A pre-apprenticeship program in Thunder Bay, Ont. is aiming to remove barriers for First Nations citizens interested in entering the drywall, acoustics and lathing applicator trade.
Upon completion of the 16-week, hands-on training program, run by the Anishinabek Employment and Training Services (AETS), in partnership with the Ministry of Labour, Training and Skills Development and the Carpenters’ Local 1669 Training Centre, participants will have the opportunity to become a registered apprentice, gain employment in the sector and/or enter related post-secondary training.
“The benefits are the wrap around, paid for supports for the clients, to ease the transition from training to employment,” said John DeGiacomo, executive director of the AETS. “We’ve had good success with the trades unions, the Carpenters’ Union and LIUNA being two of the unions we work with. We receive dollars through either the federal or the provincial government, we then subcontract the specific training program to deliver.”
AETS, established in 1997, pays particular attention to the culture and the barriers to employment faced by First Nations, including but not limited to systemic racism in the workplace, DeGiacomo explained.
“AETS provides respect of the culture through the programming which includes understanding the communities and background with access to Elders and related supports as requested,” he said.
The organization is part of the Indigenous Skills Employment Training agreement holders, one of over 100 in Canada and one of 22 in Ontario. The goal is to assist First Nation citizens to stay in or re-enter the labour force by delivering employment and training services and programs for nine First Nations communities in the North Superior Region.
“AETS works with First Nations citizens that are out of school or out of work and looking to transition into work,” DeGiacomo noted. “We’re an employment centre, but specifically focused on those Indigenous citizens that are from the nine communities in the North Superior Region. It’s a huge area that we cover.
“We also work with employers that need certain employees, so there is skills training that we get involved with the jobseekers to help them gain employment.”
The pre-apprenticeship program for drywall/acoustics/lathing applicator is 22 to 28 weeks long in total. Due to the COVID-19 pandemic, AETS had to pivot to provide two smaller cohorts, a spring session and a summer session, of nine participants per class.
Following the application, interview acceptance and orientation process, life skills and math upgrading for the particular trade are provided before getting into trades training.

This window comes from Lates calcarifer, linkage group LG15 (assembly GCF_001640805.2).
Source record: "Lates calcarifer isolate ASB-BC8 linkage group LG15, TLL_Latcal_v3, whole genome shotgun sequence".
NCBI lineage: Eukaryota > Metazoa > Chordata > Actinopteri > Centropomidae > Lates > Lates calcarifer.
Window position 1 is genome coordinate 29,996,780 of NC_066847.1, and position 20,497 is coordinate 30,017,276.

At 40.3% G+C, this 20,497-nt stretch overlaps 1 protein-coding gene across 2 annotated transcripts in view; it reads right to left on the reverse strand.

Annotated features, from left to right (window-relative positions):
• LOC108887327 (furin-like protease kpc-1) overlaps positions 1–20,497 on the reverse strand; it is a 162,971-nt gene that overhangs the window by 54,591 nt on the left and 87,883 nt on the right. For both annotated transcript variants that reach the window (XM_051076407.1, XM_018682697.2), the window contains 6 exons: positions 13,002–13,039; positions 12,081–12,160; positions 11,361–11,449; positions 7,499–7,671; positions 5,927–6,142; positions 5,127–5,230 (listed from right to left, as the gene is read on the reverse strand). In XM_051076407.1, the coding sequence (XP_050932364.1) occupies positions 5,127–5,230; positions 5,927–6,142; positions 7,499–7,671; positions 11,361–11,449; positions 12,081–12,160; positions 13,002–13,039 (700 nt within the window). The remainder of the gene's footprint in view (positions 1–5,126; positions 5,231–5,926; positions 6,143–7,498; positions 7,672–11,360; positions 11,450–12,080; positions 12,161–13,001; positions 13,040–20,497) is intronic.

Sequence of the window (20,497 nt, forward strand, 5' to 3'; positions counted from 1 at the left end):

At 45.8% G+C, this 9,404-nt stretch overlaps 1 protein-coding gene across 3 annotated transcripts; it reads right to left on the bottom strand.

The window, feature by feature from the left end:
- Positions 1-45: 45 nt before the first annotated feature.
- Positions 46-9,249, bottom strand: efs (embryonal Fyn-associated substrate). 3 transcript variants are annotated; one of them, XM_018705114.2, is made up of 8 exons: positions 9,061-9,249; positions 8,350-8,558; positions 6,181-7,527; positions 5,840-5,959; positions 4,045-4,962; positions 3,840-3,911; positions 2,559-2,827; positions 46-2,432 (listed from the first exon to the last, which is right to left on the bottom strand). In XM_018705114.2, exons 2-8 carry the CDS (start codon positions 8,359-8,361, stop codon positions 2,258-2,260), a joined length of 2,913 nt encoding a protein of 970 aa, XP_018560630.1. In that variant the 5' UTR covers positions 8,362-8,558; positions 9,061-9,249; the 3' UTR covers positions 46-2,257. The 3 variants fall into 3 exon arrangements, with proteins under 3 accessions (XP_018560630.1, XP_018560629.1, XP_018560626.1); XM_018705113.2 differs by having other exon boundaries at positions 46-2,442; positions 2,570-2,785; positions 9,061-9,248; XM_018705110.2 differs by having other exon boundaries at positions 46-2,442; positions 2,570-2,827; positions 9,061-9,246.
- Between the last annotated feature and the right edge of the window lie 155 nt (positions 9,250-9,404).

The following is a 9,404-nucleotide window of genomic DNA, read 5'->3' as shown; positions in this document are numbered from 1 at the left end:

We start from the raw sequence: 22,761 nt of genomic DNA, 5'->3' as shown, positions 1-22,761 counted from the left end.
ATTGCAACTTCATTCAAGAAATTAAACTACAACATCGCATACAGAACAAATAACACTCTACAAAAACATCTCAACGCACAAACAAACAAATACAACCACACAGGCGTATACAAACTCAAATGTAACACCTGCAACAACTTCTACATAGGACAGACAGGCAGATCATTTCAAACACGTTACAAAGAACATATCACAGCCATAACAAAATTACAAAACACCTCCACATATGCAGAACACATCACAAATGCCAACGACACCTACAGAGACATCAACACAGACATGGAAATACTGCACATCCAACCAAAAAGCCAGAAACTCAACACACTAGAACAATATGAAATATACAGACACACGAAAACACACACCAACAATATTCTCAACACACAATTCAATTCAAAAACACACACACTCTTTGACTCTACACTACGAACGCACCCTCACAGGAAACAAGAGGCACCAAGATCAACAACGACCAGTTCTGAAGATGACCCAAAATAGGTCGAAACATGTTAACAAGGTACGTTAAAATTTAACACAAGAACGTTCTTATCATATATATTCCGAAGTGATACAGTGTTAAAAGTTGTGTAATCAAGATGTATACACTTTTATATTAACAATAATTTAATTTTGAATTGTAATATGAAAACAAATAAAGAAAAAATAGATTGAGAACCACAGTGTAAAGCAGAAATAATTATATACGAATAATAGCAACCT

“It’s a holistic initiative where we allow those citizens that have barriers to employment to get into training programs,” said DeGiacomo. “It may be transportation, it may be child care needs, there may be training allowance needs, accommodation needs, meal needs, all of those things are taken into consideration so the citizens are prepared to succeed in the program.”
Because of the partnership with the Carpenters’ Union, participants will receive achievement for pre-apprentice drywall/acoustics/lathing applicator level 1 and completion for 32 hours of introductory training for welding and metal cutting.
They will also complete health and safety awareness training for asbestos awareness; ladder use; fire extinguisher; lifting ergonomics; power elevated boom and aerial lift (scissor lift); propane safety for propane powered equipment; and the basics of hoisting and rigging in construction.
Once the certifications are complete, AETS works with employers to do a subsidized work placement with the aim of employment afterwards.
“When we are delivering the different components of the training…they can work towards their high school diploma as well but then there is the specific core training. In this case we are doing drywall training and after that sometimes there is a secondary training like welding. Not only will they get drywall but they will get some welding training,” DeGiacomo said. “They will become certified then to work with an employer. We offer the employer a wage subsidy to help with the transition to full time employment.”
AETS also offers other training programs such as personal support worker and a pre-health program coming up as well as work in the mining and forestry sectors.
“We have been successful with the construction sector and the unions, helping train those individuals that are looking for an in-demand occupation,” said DeGiacomo.
“Anywhere between 75 per cent and 100 per cent has been our success rate of those individuals completing the training.”
The Daily Commercial News will have more on this story with part two featuring students and the instructor sharing their experiences.
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